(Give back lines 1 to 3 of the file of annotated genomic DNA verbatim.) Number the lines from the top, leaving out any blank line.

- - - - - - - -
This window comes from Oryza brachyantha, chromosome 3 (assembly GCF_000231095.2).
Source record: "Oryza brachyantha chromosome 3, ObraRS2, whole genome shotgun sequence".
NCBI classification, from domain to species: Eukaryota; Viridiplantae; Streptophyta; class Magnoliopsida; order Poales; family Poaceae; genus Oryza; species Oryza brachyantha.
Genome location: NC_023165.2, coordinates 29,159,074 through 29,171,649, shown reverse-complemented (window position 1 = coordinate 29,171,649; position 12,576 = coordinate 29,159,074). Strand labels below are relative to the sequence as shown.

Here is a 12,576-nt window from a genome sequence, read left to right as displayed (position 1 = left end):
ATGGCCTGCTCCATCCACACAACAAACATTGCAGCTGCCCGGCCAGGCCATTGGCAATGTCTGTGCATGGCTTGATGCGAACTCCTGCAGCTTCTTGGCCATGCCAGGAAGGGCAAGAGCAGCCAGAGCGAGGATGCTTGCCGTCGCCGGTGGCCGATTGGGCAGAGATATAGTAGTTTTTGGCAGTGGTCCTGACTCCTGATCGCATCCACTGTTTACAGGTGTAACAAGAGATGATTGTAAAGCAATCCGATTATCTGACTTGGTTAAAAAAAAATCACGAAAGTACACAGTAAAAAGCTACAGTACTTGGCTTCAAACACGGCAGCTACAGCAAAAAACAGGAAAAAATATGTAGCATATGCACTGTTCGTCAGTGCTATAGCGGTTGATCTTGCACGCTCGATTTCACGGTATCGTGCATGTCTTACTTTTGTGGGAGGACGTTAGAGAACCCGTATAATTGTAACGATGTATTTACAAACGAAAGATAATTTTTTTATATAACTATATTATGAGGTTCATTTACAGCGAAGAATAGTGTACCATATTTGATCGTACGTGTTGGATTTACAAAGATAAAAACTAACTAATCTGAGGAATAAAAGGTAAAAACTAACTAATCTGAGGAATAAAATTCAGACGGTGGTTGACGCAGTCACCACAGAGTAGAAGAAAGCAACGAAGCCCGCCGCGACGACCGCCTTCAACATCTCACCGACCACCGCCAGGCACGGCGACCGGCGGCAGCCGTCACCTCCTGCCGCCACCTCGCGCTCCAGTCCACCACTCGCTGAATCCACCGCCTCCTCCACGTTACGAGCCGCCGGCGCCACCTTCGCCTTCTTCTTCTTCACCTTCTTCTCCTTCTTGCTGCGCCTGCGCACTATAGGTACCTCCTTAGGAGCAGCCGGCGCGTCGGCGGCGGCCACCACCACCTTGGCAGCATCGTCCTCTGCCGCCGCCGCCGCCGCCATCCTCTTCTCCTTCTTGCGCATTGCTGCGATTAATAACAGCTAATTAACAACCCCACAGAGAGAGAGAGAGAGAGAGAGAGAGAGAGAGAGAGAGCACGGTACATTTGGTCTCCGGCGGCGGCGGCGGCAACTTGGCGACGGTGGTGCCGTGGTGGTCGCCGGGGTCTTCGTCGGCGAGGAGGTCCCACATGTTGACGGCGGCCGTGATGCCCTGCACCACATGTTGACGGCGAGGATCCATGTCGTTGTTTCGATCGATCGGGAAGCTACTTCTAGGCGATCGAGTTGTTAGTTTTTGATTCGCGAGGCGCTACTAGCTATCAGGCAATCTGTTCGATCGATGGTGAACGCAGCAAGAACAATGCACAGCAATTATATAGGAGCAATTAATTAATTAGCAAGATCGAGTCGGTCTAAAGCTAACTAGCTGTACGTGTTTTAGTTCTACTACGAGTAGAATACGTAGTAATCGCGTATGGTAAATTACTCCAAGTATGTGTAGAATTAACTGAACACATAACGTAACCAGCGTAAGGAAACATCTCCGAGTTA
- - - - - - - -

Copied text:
This window comes from Oryza brachyantha, chromosome 3 (assembly GCF_000231095.2).
Source record: "Oryza brachyantha chromosome 3, ObraRS2, whole genome shotgun sequence".
NCBI classification, from domain to species: Eukaryota; Viridiplantae; Streptophyta; class Magnoliopsida; order Poales; family Poaceae; genus Oryza; species Oryza brachyantha.